The Site is in the City of Windom, Cottonwood County, Minnesota. The current population of Windom is 4555. The Site is listed on both the federal Superfund list and the Minnesota Permanent List of Priorities. The Site is an 11 acre former municipal landfill facility that operated from the 1930s through 1986 and is owned by the City of Windom. Wenck Associates, Inc. is a consultant for the City on the Site. Groundwater and soil at the Site is contaminated with volatile organic compounds (VOCs). Surface water is not believed to be impacted by the contamination on the Site. As a result of an investigation of soil and groundwater contamination associated with the Site in the 1980s, the Site was capped and a recovery well system and an outdoor spray treatment process were installed. The treatment facility became operational in October 1990. Figure 1  presents a map of the Site and the surrounding area depicting groundwater flow and capture zones created by the on-site recovery well system.

A 5-year review was completed by the MPCA for the Environmental Protection Agency (EPA) in February, 1995. It concluded that the groundwater extraction well system was functioning properly, and provided adequate protection of human health and the environment. It recommended that the City of Windom continue to operate the groundwater extraction system, spray nozzles, and roof vent in the municipal water treatment system, and that periodic sampling of the treated water entering the municipal system continue. It also recommended continued monitoring of city well #7 (CW7). CW7 is closer to the Site than any other municipal well and historically had the highest VOC contamination levels. When the pump and treat system was installed, CW7 was hooked to it as a pumpout well.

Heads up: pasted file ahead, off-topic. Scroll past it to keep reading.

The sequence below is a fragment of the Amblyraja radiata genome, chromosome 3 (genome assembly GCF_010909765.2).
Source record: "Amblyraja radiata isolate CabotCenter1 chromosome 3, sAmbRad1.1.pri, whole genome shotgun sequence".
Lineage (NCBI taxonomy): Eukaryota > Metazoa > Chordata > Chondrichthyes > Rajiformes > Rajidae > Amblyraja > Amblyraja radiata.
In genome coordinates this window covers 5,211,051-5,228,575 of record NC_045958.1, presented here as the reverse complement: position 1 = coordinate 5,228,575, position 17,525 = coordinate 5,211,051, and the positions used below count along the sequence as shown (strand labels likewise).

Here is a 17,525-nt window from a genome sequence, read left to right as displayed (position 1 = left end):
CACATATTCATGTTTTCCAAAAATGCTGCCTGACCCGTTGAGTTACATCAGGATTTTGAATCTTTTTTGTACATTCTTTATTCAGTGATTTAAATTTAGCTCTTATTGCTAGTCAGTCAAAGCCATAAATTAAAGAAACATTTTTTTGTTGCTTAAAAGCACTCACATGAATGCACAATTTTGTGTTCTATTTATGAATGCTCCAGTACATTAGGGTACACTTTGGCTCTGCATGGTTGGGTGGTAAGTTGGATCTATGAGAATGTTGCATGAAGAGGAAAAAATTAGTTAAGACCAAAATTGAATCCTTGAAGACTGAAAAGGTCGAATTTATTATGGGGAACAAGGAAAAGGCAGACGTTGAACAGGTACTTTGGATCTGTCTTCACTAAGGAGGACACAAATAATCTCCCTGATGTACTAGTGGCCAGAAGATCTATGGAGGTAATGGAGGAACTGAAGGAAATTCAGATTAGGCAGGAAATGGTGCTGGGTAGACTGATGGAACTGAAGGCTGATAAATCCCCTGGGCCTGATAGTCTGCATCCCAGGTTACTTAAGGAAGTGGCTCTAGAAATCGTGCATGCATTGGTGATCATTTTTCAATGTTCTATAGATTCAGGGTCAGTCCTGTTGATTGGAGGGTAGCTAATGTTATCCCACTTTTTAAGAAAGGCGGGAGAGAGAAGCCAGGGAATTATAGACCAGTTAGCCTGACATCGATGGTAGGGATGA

Meeting City Water Needs

The City of Windom is in need of wells to supplement water from its 5 active wells. Demand is projected to increase 150 percent over the next 20 years (Wenck 1996b). In August 1996, the City proposed using water from 2 recovery system pumpout wells (RWA and RWC) and the offline CW7 as municipal supply wells (Wenck 1996b).

CW7 was utilized as a recovery system pumpout well from 1990 until it was disconnected in August, 1994. The decision to disconnect CW7 from the recovery system (accomplished 8/94) was based on eight consecutive quarters of water quality which was below all action levels established in the Record of Decision (ROD) for the site. There have been no detects of VOCs in CW7 since, and the well is scheduled for reconnection to the municipal water system. In 1996, Windom received permission from MPCA to reconnect CW7 to the municipal water system. Given the history of vinyl chloride detection in CW7 and the increased usage of water in the unconfined aquifer, MDH has some concerns about reconnecting the well. But, given regular sampling of CW7, these concerns are limited.

Vinyl chloride and cis-1,2-dichloroethene have not been detected in RWC since July 1994. Detected concentrations of vinyl chloride at RWA have remained around the detection limit (0.3 to 1 g/l) since July 1994. Both RWA and RWC are within the site boundaries and are 2 of the 3 remaining pumpout wells.

In a letter to Wenck (MDH 1996) (attached), MDH recommended against the August 1996 proposal. This conditional recommendation was based on:

  • the proximity of CW7, RWA and RWC to the landfill,

  • the lack of data on the effects of pumping large quantities of water from the wells and not recharging the groundwater source with recycled water, and

  • the potential to change groundwater flow in the area of the landfill.

Further recommendations to the City and their consultants included: